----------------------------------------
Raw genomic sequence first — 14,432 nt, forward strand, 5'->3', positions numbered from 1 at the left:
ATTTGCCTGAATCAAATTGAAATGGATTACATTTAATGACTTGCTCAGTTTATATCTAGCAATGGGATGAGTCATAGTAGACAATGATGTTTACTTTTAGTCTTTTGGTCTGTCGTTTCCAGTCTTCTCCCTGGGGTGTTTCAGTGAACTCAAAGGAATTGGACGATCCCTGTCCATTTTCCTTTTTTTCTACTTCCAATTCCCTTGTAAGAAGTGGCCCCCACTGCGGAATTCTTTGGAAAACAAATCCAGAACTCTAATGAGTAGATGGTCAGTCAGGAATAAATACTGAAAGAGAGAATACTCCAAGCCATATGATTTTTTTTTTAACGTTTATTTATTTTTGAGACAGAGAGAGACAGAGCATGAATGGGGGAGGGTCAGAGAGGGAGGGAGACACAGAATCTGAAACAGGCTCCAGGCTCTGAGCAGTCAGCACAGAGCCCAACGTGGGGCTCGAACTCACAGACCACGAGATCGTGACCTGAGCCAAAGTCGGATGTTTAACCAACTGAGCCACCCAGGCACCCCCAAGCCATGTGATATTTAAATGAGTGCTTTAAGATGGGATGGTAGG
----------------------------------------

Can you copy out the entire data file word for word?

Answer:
Raw genomic sequence first — 14,432 nt, forward strand, 5'->3', positions numbered from 1 at the left:
ATTTGCCTGAATCAAATTGAAATGGATTACATTTAATGACTTGCTCAGTTTATATCTAGCAATGGGATGAGTCATAGTAGACAATGATGTTTACTTTTAGTCTTTTGGTCTGTCGTTTCCAGTCTTCTCCCTGGGGTGTTTCAGTGAACTCAAAGGAATTGGACGATCCCTGTCCATTTTCCTTTTTTTCTACTTCCAATTCCCTTGTAAGAAGTGGCCCCCACTGCGGAATTCTTTGGAAAACAAATCCAGAACTCTAATGAGTAGATGGTCAGTCAGGAATAAATACTGAAAGAGAGAATACTCCAAGCCATATGATTTTTTTTTTAACGTTTATTTATTTTTGAGACAGAGAGAGACAGAGCATGAATGGGGGAGGGTCAGAGAGGGAGGGAGACACAGAATCTGAAACAGGCTCCAGGCTCTGAGCAGTCAGCACAGAGCCCAACGTGGGGCTCGAACTCACAGACCACGAGATCGTGACCTGAGCCAAAGTCGGATGTTTAACCAACTGAGCCACCCAGGCACCCCCAAGCCATGTGATATTTAAATGAGTGCTTTAAGATGGGATGGTAGG